A brief history
The Benyon Estate is the London arm of the Englefield Estate in Berkshire. In its most colourful form, the story begins with a man from Guernsey, called Richard de Beauvoir, who bought a farm in Hackney back in 1640. Several births and deaths later, a de Beauvoir befriended a Benyon and the families married.
London was expanding and, soon, the farmland was considered ripe for development. After paying the equivalent of £20m in costs in a very public court case over ill-formed lease, the streets were laid out and building began in the late 1830s. The fortunes of De Beauvoir Town grew steadily but then went into slow decline at the start of the 20th century, particularly in the run up to and after the Second World War.
A turning point came in 1959 when the estate passed by surprise into the hands of William Shelley, with the proviso that he take the name Benyon. Almost immediately, the council announced plans to compulsorily purchase the whole of De Beauvoir Town, raze all the buildings to the ground and replace them with new social housing.
In the end, these plans were stopped. Local pressure groups and solicitors for the estate intervened to conserve approximately two thirds of the Victorian streetscapes that we know today. In 2007, we took the management of the estate back into the family, with Edward Benyon at the helm.
Our complete history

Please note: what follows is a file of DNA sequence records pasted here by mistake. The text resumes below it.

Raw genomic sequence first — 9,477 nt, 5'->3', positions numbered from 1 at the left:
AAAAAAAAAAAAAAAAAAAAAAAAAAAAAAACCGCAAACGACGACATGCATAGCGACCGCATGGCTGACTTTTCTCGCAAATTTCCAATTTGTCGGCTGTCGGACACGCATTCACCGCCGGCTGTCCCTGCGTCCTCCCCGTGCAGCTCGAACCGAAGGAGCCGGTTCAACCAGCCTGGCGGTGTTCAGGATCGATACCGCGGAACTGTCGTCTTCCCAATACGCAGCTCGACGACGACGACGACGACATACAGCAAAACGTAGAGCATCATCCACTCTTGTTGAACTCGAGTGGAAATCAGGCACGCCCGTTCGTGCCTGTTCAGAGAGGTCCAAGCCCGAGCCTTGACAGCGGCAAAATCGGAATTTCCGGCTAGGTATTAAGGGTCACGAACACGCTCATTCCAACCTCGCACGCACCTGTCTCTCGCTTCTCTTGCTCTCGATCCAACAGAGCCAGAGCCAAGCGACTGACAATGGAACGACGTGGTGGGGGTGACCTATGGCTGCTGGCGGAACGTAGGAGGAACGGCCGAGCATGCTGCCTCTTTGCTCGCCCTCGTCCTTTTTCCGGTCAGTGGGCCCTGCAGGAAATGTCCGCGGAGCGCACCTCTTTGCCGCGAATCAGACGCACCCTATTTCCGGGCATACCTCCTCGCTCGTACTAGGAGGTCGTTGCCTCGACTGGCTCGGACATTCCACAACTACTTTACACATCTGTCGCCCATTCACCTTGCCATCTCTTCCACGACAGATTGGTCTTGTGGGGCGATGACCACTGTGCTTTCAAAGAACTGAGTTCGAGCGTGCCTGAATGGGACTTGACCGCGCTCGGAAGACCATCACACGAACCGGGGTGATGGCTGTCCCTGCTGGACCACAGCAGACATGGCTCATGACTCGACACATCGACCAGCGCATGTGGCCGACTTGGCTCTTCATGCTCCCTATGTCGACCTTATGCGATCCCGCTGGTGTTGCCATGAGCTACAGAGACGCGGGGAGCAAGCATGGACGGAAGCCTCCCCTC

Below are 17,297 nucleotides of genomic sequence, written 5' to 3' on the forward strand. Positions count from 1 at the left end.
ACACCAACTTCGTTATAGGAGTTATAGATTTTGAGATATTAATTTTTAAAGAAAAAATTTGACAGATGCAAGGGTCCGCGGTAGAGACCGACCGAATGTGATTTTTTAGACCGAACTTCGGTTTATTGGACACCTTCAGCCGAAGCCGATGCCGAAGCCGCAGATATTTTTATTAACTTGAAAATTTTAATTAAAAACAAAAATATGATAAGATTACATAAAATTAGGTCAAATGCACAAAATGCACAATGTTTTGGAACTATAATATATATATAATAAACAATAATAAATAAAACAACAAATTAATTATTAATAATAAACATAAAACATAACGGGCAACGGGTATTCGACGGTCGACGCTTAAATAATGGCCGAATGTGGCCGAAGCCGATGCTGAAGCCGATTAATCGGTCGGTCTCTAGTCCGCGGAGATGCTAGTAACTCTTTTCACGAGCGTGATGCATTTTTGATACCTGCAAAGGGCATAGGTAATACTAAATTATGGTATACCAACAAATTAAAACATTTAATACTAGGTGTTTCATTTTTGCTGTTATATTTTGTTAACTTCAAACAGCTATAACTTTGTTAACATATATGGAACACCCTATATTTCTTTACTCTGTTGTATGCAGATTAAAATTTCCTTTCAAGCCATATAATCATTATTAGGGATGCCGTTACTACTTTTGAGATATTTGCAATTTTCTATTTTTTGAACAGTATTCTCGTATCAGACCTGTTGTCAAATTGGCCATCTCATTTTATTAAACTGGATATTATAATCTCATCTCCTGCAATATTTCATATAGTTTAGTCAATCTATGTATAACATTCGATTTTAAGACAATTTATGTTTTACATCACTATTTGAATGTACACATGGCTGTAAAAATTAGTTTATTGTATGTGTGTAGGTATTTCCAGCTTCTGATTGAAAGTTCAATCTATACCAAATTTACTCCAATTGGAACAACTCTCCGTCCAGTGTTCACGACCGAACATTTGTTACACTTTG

The Benyon Estate has a long and diverse history, dating back to 1640. Read our complete history to find out more about the Benyon family and the fascinating story of the estate.
The Englefield Estate story
The Benyon Estate forms part of the Englefield Estate. The house and land in West Berkshire originally belonged to the Englefield family who were prominent members of court during the 16th century. That came to an end when Sir Francis Englefield was implicated in the plot to assassinate Queen Elizabeth I. Just like many others, the estate was confiscated and gifted to one of the Queen’s principal advisors, Sir Francis Walsingham.
It was Richard de Beauvoir’s granddaughter, Mary Tyssen, who inherited Engelfield upon the early death of her first husband, Powlett Wright, a direct descendant of Sir Francis Walsingham. She then married Richard Benyon, and the de Beauvoir and Benyon families joined forces.